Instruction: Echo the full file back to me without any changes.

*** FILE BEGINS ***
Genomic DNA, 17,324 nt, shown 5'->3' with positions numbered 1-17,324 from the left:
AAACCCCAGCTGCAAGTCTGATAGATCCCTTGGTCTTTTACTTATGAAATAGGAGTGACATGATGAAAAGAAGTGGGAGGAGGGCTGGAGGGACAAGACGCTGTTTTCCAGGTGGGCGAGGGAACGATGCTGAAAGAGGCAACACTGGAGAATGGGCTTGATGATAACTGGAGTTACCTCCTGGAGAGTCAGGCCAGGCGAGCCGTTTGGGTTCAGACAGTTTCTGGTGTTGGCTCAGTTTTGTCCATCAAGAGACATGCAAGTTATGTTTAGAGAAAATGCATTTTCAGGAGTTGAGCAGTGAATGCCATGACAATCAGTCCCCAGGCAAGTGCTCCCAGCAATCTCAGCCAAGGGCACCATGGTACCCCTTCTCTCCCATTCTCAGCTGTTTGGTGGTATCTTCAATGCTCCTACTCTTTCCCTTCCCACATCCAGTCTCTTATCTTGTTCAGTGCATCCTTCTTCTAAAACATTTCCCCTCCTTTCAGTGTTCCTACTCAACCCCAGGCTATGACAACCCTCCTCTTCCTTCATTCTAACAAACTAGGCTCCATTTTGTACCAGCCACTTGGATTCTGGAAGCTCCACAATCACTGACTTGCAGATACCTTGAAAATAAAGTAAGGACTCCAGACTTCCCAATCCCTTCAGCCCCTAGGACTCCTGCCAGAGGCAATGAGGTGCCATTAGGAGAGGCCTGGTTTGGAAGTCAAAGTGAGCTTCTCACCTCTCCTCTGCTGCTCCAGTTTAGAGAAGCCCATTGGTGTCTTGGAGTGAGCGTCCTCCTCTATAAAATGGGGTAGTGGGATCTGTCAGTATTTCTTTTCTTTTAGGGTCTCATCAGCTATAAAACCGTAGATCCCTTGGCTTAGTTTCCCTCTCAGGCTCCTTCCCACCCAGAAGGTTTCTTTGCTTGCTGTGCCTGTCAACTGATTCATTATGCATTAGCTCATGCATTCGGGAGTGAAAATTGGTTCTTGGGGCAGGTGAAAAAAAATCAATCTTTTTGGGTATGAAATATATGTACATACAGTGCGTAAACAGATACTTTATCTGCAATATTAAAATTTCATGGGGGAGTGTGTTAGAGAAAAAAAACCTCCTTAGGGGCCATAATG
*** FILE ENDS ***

Genomic DNA, 17,324 nt, shown 5'->3' with positions numbered 1-17,324 from the left:
AAACCCCAGCTGCAAGTCTGATAGATCCCTTGGTCTTTTACTTATGAAATAGGAGTGACATGATGAAAAGAAGTGGGAGGAGGGCTGGAGGGACAAGACGCTGTTTTCCAGGTGGGCGAGGGAACGATGCTGAAAGAGGCAACACTGGAGAATGGGCTTGATGATAACTGGAGTTACCTCCTGGAGAGTCAGGCCAGGCGAGCCGTTTGGGTTCAGACAGTTTCTGGTGTTGGCTCAGTTTTGTCCATCAAGAGACATGCAAGTTATGTTTAGAGAAAATGCATTTTCAGGAGTTGAGCAGTGAATGCCATGACAATCAGTCCCCAGGCAAGTGCTCCCAGCAATCTCAGCCAAGGGCACCATGGTACCCCTTCTCTCCCATTCTCAGCTGTTTGGTGGTATCTTCAATGCTCCTACTCTTTCCCTTCCCACATCCAGTCTCTTATCTTGTTCAGTGCATCCTTCTTCTAAAACATTTCCCCTCCTTTCAGTGTTCCTACTCAACCCCAGGCTATGACAACCCTCCTCTTCCTTCATTCTAACAAACTAGGCTCCATTTTGTACCAGCCACTTGGATTCTGGAAGCTCCACAATCACTGACTTGCAGATACCTTGAAAATAAAGTAAGGACTCCAGACTTCCCAATCCCTTCAGCCCCTAGGACTCCTGCCAGAGGCAATGAGGTGCCATTAGGAGAGGCCTGGTTTGGAAGTCAAAGTGAGCTTCTCACCTCTCCTCTGCTGCTCCAGTTTAGAGAAGCCCATTGGTGTCTTGGAGTGAGCGTCCTCCTCTATAAAATGGGGTAGTGGGATCTGTCAGTATTTCTTTTCTTTTAGGGTCTCATCAGCTATAAAACCGTAGATCCCTTGGCTTAGTTTCCCTCTCAGGCTCCTTCCCACCCAGAAGGTTTCTTTGCTTGCTGTGCCTGTCAACTGATTCATTATGCATTAGCTCATGCATTCGGGAGTGAAAATTGGTTCTTGGGGCAGGTGAAAAAAAATCAATCTTTTTGGGTATGAAATATATGTACATACAGTGCGTAAACAGATACTTTATCTGCAATATTAAAATTTCATGGGGGAGTGTGTTAGAGAAAAAAAACCTCCTTAGGGGCCATAATG